(August 24, 2009) Public schools are required under the Civil Rights Act to protect students from racial discrimination and harassment. School leaders also are responsible for ensuring that all of their students have an equal opportunity for academic achievement. Despite the progress our country has made, our schools continue to face issues of race. Bradley Scott, Ph.D., director of the IDRA South Central Collaborative for Equity, describes the kinds of support that the federally-funded equity assistance centers provide to help school leaders and communities look at what’s going on and break down their particular situation into subsystems in order to improve schooling for their students. Dr. Scott is interviewed by Christie Goodman, APR. Send comments to
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Addressing diversity in schools: Culturally responsive pedagogy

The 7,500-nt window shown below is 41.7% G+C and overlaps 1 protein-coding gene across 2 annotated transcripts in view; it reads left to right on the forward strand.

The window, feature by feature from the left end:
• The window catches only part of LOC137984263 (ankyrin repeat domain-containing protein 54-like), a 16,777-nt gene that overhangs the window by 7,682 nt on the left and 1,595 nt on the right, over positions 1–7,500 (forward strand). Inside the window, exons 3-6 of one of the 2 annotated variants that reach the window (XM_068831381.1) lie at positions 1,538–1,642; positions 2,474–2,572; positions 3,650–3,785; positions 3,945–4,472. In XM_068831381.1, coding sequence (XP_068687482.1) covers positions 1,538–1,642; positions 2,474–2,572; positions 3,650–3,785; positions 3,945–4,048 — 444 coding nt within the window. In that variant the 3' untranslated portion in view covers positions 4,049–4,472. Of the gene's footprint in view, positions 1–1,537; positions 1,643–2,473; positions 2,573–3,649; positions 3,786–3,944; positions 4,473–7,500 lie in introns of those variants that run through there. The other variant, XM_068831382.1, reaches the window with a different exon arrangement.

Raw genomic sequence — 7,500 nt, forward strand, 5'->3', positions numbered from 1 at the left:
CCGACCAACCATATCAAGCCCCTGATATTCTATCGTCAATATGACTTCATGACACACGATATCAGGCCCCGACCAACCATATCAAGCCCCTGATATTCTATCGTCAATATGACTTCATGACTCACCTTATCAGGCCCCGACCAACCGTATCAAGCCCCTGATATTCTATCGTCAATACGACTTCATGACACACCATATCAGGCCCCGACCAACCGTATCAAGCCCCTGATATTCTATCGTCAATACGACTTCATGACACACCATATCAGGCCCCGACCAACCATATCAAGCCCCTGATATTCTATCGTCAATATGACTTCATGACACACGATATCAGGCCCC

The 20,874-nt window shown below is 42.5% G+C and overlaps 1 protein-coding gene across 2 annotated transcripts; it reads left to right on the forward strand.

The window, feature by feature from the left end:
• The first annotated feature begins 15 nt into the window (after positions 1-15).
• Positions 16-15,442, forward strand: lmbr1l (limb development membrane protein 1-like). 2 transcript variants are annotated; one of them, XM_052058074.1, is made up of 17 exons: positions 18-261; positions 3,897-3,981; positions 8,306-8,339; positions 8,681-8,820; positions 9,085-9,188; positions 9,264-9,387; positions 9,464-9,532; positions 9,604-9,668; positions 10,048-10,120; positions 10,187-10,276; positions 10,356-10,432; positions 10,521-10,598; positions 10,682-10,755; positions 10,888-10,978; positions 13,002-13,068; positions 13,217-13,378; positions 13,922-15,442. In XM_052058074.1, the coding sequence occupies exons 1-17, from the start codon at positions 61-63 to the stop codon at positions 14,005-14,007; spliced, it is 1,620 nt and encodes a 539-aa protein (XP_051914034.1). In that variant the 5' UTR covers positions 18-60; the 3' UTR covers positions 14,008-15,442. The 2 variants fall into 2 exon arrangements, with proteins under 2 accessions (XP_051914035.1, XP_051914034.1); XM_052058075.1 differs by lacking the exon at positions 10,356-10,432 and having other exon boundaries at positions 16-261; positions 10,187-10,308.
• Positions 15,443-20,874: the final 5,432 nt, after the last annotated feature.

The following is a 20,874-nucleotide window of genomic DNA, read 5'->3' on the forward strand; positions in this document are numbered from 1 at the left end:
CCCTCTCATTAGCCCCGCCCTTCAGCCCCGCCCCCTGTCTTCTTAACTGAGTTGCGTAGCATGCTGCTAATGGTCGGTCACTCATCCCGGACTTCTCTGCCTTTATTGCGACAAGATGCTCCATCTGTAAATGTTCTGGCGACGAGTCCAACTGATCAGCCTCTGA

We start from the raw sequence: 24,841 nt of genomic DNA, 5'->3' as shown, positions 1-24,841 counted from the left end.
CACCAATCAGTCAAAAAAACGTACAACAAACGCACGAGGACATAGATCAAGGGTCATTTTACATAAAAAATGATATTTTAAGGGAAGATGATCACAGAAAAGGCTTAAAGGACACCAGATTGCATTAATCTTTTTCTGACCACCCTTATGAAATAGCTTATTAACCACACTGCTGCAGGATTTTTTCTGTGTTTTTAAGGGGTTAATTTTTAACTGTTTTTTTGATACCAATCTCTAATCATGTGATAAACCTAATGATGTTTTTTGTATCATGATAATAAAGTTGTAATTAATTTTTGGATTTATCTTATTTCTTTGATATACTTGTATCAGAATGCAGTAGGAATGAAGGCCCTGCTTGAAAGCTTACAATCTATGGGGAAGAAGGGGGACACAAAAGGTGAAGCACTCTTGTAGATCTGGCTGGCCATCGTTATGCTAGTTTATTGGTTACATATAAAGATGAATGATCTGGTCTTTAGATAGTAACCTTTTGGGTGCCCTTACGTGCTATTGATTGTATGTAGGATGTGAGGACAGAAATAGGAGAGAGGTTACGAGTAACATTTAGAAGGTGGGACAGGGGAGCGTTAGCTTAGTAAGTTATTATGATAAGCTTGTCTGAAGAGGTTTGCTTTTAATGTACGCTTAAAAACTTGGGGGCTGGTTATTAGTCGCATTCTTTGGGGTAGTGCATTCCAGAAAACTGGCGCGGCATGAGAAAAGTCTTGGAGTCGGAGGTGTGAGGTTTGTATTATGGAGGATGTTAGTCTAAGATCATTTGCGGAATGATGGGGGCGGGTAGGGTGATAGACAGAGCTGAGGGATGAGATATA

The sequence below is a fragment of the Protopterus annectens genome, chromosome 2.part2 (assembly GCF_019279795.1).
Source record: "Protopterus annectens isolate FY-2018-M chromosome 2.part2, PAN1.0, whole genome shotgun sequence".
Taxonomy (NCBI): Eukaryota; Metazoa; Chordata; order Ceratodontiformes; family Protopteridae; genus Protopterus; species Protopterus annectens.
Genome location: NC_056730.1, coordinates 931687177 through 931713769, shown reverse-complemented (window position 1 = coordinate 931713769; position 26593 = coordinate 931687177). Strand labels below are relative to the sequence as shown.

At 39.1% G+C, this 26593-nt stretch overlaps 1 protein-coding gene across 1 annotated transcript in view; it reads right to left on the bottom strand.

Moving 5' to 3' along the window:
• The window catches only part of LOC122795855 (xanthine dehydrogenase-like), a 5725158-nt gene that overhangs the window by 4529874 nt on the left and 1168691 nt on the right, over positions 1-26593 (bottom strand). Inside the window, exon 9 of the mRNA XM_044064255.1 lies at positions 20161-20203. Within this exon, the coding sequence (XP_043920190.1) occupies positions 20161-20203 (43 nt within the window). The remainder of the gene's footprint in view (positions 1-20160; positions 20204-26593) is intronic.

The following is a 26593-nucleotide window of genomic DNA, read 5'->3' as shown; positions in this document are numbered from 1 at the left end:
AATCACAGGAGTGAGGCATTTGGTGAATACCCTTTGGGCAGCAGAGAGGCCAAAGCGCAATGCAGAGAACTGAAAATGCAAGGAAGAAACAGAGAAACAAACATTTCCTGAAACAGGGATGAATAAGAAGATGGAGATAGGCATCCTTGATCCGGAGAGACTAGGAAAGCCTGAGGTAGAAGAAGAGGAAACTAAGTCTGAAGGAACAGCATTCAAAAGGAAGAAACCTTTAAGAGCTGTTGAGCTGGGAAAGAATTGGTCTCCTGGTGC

This paper is one of the short practitioner-oriented pamphlets produced by the
Center for Culturally Responsive Educational Systems (NCCRESt). This practitioner brief deals with how to address educational needs of culturally and linguistically diverse students.
* Bradley offers an overview of race issues facing schools in the
United States today, referring to the problem as the "elephant in the room."
* Bradley talks about the network of 10 equity assistance centers across the country, including their mission and how they can support schools, families, and communities.
* Bradley explains how attitudes toward race and achievement begin to manifest themselves at the elementary school level.
* Bradley outlines the cultural process model first created by Dr. Thomas Carter and breaks it down into four subsystems:
1) Management and direction
2) Curriculum and instruction
3) Culture and the campus environment
4) Professional and human development
* Bradley lists the three steps required for overcoming racial problems in schools:
1) Admitting there is a problem
2) Describing what those issues of race are
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